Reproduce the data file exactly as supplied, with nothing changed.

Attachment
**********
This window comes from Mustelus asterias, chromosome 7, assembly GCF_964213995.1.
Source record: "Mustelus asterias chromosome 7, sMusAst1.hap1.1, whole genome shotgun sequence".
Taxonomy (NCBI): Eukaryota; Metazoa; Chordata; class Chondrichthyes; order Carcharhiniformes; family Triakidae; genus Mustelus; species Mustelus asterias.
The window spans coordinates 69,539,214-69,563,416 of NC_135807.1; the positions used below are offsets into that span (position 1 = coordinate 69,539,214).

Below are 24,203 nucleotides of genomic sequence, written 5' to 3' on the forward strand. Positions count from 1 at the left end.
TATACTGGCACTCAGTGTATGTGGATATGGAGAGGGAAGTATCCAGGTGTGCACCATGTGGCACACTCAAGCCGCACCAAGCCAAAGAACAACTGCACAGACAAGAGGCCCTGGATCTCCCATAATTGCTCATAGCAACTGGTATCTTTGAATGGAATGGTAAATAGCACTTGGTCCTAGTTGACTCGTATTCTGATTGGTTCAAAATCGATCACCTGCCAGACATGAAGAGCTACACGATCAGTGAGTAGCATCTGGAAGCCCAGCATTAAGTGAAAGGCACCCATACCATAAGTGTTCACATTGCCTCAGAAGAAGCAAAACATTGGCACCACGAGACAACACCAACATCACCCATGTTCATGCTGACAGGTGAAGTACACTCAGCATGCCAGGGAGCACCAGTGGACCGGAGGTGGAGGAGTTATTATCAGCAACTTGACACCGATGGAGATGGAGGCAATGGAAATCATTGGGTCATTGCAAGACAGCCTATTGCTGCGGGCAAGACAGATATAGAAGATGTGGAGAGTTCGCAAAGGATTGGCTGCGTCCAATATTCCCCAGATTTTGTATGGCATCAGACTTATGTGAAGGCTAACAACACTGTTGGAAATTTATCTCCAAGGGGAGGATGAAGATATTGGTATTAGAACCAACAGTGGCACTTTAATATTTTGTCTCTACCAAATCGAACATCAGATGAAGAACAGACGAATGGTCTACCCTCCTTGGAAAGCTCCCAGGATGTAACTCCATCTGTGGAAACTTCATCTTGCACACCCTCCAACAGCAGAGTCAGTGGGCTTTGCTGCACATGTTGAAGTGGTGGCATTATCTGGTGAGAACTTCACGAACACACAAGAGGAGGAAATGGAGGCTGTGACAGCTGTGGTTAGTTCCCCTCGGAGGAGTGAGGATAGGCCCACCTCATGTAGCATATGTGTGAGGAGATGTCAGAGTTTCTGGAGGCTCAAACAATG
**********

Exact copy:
This window comes from Mustelus asterias, chromosome 7, assembly GCF_964213995.1.
Source record: "Mustelus asterias chromosome 7, sMusAst1.hap1.1, whole genome shotgun sequence".
Taxonomy (NCBI): Eukaryota; Metazoa; Chordata; class Chondrichthyes; order Carcharhiniformes; family Triakidae; genus Mustelus; species Mustelus asterias.
The window spans coordinates 69,539,214-69,563,416 of NC_135807.1; the positions used below are offsets into that span (position 1 = coordinate 69,539,214).

Below are 24,203 nucleotides of genomic sequence, written 5' to 3' on the forward strand. Positions count from 1 at the left end.
TATACTGGCACTCAGTGTATGTGGATATGGAGAGGGAAGTATCCAGGTGTGCACCATGTGGCACACTCAAGCCGCACCAAGCCAAAGAACAACTGCACAGACAAGAGGCCCTGGATCTCCCATAATTGCTCATAGCAACTGGTATCTTTGAATGGAATGGTAAATAGCACTTGGTCCTAGTTGACTCGTATTCTGATTGGTTCAAAATCGATCACCTGCCAGACATGAAGAGCTACACGATCAGTGAGTAGCATCTGGAAGCCCAGCATTAAGTGAAAGGCACCCATACCATAAGTGTTCACATTGCCTCAGAAGAAGCAAAACATTGGCACCACGAGACAACACCAACATCACCCATGTTCATGCTGACAGGTGAAGTACACTCAGCATGCCAGGGAGCACCAGTGGACCGGAGGTGGAGGAGTTATTATCAGCAACTTGACACCGATGGAGATGGAGGCAATGGAAATCATTGGGTCATTGCAAGACAGCCTATTGCTGCGGGCAAGACAGATATAGAAGATGTGGAGAGTTCGCAAAGGATTGGCTGCGTCCAATATTCCCCAGATTTTGTATGGCATCAGACTTATGTGAAGGCTAACAACACTGTTGGAAATTTATCTCCAAGGGGAGGATGAAGATATTGGTATTAGAACCAACAGTGGCACTTTAATATTTTGTCTCTACCAAATCGAACATCAGATGAAGAACAGACGAATGGTCTACCCTCCTTGGAAAGCTCCCAGGATGTAACTCCATCTGTGGAAACTTCATCTTGCACACCCTCCAACAGCAGAGTCAGTGGGCTTTGCTGCACATGTTGAAGTGGTGGCATTATCTGGTGAGAACTTCACGAACACACAAGAGGAGGAAATGGAGGCTGTGACAGCTGTGGTTAGTTCCCCTCGGAGGAGTGAGGATAGGCCCACCTCATGTAGCATATGTGTGAGGAGATGTCAGAGTTTCTGGAGGCTCAAACAATG